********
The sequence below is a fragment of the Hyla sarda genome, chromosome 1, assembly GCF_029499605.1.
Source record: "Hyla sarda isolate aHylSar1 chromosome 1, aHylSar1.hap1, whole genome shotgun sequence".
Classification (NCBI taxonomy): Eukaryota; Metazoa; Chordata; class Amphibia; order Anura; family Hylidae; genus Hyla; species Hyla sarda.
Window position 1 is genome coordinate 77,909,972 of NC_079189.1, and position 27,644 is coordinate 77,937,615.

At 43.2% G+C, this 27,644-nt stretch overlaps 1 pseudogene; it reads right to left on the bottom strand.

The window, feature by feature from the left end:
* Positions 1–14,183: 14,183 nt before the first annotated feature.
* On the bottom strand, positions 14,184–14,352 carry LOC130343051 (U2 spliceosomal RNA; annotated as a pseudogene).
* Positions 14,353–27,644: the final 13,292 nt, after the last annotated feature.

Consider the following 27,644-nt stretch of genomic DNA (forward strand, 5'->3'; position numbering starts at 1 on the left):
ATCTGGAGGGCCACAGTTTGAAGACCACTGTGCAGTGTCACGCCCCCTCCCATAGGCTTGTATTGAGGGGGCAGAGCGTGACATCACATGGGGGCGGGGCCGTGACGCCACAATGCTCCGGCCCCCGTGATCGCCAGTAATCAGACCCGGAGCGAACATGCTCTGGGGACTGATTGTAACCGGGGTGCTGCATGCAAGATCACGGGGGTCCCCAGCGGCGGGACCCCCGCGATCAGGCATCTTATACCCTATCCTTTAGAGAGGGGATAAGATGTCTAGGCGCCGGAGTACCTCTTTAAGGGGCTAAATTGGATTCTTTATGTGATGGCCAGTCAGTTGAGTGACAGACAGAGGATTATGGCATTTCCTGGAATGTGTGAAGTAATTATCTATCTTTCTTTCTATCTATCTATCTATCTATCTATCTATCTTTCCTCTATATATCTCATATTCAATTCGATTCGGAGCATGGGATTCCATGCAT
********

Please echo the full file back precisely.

The sequence below is a fragment of the Hyla sarda genome, chromosome 1, assembly GCF_029499605.1.
Source record: "Hyla sarda isolate aHylSar1 chromosome 1, aHylSar1.hap1, whole genome shotgun sequence".
Classification (NCBI taxonomy): Eukaryota; Metazoa; Chordata; class Amphibia; order Anura; family Hylidae; genus Hyla; species Hyla sarda.
Window position 1 is genome coordinate 77,909,972 of NC_079189.1, and position 27,644 is coordinate 77,937,615.

At 43.2% G+C, this 27,644-nt stretch overlaps 1 pseudogene; it reads right to left on the bottom strand.

The window, feature by feature from the left end:
* Positions 1–14,183: 14,183 nt before the first annotated feature.
* On the bottom strand, positions 14,184–14,352 carry LOC130343051 (U2 spliceosomal RNA; annotated as a pseudogene).
* Positions 14,353–27,644: the final 13,292 nt, after the last annotated feature.

Consider the following 27,644-nt stretch of genomic DNA (forward strand, 5'->3'; position numbering starts at 1 on the left):
ATCTGGAGGGCCACAGTTTGAAGACCACTGTGCAGTGTCACGCCCCCTCCCATAGGCTTGTATTGAGGGGGCAGAGCGTGACATCACATGGGGGCGGGGCCGTGACGCCACAATGCTCCGGCCCCCGTGATCGCCAGTAATCAGACCCGGAGCGAACATGCTCTGGGGACTGATTGTAACCGGGGTGCTGCATGCAAGATCACGGGGGTCCCCAGCGGCGGGACCCCCGCGATCAGGCATCTTATACCCTATCCTTTAGAGAGGGGATAAGATGTCTAGGCGCCGGAGTACCTCTTTAAGGGGCTAAATTGGATTCTTTATGTGATGGCCAGTCAGTTGAGTGACAGACAGAGGATTATGGCATTTCCTGGAATGTGTGAAGTAATTATCTATCTTTCTTTCTATCTATCTATCTATCTATCTATCTATCTTTCCTCTATATATCTCATATTCAATTCGATTCGGAGCATGGGATTCCATGCAT